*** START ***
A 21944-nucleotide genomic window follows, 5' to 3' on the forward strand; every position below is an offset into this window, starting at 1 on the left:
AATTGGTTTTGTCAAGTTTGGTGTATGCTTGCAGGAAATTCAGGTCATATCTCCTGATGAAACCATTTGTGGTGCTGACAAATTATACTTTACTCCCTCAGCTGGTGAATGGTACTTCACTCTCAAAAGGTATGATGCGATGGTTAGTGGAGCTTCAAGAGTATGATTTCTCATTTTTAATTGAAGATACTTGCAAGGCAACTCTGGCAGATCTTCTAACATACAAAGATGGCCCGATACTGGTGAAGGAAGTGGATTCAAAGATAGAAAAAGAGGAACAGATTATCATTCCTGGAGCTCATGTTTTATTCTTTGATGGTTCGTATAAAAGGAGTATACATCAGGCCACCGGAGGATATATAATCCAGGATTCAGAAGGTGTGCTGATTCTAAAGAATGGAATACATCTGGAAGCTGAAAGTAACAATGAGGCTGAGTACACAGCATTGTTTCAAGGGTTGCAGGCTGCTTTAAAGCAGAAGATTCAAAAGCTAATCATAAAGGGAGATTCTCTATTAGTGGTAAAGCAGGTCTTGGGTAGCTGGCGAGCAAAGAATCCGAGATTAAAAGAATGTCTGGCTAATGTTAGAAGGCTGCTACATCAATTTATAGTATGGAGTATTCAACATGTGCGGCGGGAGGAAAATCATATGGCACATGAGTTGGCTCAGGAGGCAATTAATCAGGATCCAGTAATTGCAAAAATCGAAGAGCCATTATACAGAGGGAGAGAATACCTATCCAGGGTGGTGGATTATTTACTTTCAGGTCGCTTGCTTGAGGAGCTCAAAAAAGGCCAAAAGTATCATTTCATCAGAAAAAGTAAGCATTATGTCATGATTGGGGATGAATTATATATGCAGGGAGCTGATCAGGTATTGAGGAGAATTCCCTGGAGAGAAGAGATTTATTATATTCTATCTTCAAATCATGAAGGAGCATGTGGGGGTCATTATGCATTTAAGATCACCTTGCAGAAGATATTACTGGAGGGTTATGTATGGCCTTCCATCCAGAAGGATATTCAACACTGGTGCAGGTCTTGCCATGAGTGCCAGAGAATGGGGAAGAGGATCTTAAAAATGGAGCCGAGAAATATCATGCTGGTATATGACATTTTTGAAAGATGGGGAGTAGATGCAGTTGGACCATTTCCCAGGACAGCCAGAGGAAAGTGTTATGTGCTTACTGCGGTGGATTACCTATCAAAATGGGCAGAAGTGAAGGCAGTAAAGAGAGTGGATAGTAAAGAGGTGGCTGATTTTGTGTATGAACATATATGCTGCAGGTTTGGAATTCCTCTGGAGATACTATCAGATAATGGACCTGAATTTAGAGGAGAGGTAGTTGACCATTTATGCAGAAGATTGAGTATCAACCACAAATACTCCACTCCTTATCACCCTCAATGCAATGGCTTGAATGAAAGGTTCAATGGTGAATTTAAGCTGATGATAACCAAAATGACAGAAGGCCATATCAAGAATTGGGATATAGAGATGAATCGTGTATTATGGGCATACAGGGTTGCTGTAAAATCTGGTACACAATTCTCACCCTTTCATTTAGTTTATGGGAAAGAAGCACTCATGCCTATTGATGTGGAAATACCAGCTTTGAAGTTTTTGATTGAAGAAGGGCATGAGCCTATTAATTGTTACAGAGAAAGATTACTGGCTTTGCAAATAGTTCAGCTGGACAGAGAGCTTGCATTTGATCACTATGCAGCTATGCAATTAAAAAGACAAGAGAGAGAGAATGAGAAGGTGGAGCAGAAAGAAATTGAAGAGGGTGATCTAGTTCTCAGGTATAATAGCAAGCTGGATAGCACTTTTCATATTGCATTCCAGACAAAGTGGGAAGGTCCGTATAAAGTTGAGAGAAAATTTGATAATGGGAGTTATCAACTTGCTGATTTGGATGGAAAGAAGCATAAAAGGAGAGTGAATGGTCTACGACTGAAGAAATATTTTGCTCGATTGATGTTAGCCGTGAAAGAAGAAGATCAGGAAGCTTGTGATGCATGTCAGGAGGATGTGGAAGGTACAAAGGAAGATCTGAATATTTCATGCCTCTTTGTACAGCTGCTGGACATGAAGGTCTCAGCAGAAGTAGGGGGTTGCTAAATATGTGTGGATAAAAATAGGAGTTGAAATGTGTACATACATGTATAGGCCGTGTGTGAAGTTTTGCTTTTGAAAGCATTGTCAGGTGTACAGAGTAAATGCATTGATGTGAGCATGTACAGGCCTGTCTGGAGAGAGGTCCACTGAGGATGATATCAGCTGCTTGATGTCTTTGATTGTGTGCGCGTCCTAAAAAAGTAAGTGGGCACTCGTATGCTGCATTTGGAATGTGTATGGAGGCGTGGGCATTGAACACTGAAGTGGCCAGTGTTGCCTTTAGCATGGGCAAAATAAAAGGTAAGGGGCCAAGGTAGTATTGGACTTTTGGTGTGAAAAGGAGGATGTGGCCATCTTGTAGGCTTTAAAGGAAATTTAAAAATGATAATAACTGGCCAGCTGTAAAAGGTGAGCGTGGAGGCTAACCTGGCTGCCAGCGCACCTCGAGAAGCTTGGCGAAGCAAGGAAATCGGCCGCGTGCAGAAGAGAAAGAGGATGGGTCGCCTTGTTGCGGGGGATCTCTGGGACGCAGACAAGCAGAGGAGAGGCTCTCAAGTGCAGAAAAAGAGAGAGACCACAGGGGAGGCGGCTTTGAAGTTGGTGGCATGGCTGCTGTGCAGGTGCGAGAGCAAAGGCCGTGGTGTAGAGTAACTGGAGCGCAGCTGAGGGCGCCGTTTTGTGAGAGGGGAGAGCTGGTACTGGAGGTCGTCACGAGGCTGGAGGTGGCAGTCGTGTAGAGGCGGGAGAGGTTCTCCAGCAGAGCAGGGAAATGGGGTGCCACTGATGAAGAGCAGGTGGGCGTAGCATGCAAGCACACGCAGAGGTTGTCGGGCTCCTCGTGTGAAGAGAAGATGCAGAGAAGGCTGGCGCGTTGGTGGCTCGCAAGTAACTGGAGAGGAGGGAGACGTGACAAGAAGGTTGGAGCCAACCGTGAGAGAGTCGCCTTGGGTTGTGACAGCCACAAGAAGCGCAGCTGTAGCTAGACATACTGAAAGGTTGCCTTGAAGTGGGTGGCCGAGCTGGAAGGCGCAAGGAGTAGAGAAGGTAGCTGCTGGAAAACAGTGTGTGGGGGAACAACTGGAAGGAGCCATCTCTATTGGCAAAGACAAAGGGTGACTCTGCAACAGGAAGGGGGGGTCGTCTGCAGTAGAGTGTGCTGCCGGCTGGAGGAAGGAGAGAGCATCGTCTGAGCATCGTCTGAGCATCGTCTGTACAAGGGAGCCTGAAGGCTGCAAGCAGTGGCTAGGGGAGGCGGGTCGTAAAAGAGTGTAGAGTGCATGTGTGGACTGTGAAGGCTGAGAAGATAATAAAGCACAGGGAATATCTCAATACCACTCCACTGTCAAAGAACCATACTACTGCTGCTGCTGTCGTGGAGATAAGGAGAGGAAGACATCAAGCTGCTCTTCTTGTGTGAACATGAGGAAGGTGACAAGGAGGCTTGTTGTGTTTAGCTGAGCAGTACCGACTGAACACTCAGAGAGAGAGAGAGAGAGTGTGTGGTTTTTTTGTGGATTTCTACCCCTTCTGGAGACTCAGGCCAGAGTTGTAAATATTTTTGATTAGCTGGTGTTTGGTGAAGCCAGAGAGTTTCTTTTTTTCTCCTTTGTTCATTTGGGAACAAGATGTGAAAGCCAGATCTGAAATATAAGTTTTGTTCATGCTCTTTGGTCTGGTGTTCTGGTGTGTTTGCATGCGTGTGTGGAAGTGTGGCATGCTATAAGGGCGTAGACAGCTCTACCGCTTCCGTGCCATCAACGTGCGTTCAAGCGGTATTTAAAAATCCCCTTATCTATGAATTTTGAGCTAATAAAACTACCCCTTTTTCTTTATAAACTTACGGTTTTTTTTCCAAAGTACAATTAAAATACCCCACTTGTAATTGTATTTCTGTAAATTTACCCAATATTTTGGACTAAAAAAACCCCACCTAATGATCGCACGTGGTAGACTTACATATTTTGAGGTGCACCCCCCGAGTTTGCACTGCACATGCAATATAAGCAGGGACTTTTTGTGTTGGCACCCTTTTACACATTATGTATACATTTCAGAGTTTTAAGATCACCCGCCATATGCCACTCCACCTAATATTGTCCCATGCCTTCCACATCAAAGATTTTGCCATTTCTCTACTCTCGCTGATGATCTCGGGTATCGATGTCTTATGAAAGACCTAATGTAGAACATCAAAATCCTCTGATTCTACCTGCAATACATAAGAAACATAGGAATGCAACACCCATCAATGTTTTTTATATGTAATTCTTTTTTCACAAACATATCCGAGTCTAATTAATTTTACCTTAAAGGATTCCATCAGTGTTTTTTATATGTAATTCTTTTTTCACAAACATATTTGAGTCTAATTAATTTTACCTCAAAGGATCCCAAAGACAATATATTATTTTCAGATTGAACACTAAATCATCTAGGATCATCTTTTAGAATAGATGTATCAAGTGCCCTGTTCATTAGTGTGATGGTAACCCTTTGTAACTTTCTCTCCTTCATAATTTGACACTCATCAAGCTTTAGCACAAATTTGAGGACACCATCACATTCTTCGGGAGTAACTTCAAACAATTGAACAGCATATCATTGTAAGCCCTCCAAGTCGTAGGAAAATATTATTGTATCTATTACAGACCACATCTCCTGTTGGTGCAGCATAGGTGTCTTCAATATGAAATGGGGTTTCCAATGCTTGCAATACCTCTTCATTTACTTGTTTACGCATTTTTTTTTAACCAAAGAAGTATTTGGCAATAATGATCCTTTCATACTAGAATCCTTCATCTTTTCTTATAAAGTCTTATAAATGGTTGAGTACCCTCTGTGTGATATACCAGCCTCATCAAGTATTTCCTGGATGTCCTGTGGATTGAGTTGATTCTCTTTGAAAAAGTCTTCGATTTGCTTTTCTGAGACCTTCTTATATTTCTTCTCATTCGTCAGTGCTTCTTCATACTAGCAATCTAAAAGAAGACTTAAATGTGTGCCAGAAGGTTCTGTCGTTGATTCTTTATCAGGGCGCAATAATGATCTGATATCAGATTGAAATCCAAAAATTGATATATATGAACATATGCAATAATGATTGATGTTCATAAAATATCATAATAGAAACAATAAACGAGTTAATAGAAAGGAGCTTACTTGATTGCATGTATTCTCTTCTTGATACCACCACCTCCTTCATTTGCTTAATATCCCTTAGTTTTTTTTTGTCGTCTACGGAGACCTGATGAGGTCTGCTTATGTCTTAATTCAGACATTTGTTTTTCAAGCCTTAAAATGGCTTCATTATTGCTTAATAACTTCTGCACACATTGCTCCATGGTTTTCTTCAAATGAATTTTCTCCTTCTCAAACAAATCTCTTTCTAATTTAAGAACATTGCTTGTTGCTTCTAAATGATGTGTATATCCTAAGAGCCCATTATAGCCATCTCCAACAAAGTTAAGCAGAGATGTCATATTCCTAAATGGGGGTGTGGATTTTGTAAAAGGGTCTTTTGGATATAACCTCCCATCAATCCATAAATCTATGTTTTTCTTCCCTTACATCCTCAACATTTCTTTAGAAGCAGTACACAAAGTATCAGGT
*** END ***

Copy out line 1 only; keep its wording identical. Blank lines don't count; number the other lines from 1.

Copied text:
A 21944-nucleotide genomic window follows, 5' to 3' on the forward strand; every position below is an offset into this window, starting at 1 on the left: